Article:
Henry Croswell et al. in St John the Evangelist Church, Glenthorne Road, Hammersmith, London - 23 November, 1884, 07:00 PM

from Transcript of the diaries of Henry Croswell, page 413:

O[rgan]. – Fine, nice and softly played.

H[ymns]. – A & M. Not a good selection.

C[hoir]. – Large, surpliced, medium singing to my taste.  ? Gregorian.

[The congregation numbered] 750 […] all but crowded.  Too few males, no grey hairs, some absurd hyper-ritualists.

S[ermon]. – Didn't stop.

[…]

M[iscellaneous]. – A perfect High Church.  Everything most churchy.  We sat on a form at the end.

cite as

Henry Croswell, Transcript of the diaries of Henry Croswell. In British Library, number 000826807, C.194.c.113 , p. 413. https://led.kmi.open.ac.uk/entity/lexp/1553255135527 accessed: 16 May, 2022 (By permission of the British Library.)

location of experience: St John the Evangelist Church, Glenthorne Road, Hammersmith, London

Listeners

Henry Croswell
assurance clerk, Sunday School teacher
1840-1893

Listening to

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Anglican church music with ?Gregorian chant performed by the choir and organist of St John the Evangelist Church Glenthorne Road
hymns selected from 'Hymns A&M' performed by the choir and organist of St John the Evangelist Church Glenthorne Road

Experience Information

Date/Time 23 November, 1884, 07:00 PM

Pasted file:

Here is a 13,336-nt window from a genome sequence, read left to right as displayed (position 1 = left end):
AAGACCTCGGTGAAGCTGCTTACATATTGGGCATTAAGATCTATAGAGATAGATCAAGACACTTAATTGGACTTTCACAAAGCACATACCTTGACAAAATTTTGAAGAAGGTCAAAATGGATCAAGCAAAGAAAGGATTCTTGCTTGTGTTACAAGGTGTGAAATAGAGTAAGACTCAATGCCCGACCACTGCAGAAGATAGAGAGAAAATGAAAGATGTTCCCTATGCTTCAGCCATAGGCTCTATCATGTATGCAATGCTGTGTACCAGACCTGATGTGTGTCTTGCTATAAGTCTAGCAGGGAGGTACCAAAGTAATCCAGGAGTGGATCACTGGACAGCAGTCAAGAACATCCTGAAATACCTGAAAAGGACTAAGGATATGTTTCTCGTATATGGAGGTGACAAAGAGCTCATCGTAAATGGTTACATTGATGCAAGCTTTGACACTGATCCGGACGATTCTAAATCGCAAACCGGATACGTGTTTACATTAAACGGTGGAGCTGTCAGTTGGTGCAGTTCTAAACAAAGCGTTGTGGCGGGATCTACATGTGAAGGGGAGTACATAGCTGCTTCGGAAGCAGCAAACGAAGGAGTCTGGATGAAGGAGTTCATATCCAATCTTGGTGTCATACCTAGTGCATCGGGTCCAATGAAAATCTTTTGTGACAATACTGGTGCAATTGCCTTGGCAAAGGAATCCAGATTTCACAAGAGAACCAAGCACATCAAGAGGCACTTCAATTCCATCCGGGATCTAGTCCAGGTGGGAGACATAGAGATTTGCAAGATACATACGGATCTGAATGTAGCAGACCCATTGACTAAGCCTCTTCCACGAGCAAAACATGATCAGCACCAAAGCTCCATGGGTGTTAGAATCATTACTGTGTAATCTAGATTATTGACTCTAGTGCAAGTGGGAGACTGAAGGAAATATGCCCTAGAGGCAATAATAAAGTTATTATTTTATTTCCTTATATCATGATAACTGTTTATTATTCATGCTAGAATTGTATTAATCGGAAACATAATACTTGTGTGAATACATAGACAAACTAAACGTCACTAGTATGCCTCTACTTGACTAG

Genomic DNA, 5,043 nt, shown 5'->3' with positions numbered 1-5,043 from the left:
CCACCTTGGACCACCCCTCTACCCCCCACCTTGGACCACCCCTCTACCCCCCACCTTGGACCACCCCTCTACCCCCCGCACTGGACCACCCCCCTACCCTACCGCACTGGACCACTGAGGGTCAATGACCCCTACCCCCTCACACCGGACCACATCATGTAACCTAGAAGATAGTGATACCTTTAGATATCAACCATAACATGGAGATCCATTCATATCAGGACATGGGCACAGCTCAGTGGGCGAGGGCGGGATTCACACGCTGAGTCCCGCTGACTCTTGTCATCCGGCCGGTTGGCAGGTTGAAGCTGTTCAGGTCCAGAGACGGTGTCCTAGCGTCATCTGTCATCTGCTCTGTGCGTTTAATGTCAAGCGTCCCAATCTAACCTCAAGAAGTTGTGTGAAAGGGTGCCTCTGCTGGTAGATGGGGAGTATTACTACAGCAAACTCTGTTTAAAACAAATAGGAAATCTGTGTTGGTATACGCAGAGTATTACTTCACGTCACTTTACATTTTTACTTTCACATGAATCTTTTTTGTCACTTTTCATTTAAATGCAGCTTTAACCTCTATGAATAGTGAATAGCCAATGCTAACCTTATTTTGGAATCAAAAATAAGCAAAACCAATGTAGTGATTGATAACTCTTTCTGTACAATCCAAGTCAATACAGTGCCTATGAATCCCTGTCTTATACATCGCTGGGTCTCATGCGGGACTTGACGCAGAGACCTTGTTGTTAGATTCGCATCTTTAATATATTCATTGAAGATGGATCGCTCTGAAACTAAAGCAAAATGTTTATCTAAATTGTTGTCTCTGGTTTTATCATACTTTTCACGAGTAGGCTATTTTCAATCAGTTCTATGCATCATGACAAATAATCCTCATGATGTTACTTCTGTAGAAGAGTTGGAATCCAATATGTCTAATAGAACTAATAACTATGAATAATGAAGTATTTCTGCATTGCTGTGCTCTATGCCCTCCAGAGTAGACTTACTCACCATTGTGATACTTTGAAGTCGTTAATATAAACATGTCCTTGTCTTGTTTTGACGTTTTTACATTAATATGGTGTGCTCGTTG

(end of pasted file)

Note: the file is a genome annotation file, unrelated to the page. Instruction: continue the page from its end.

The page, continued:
Duration 50 minutes
Medium live
Listening Environment in the company of others, indoors, in public

Notes

Henry Croswell (1840–93) kept a record of his visits to churches in London over a period of more than twelve years (1872–85). He made methodical notes about the number of clergy, the churchmanship, the congregation, the sermon and the church architecture, as well as commenting on the music that he heard (the organ, the hymns and the choir). The above listening experience has been extracted from one of these records. ‘Hymns Ancient and Modern for use in the Services of the Church’ (1861; Appendix, 1868; Second edition, 1875; Supplement, 1889) was envisaged as an anthology of the best hymns available and became the most widely-used hymnbook in the Church of England during the late nineteenth century. William Henry Monk (1823–89) was musical editor.


Originally submitted by lcc5 on Fri, 22 Mar 2019 11:45:36 +0000
Approved on Mon, 22 Jul 2019 15:15:56 +0100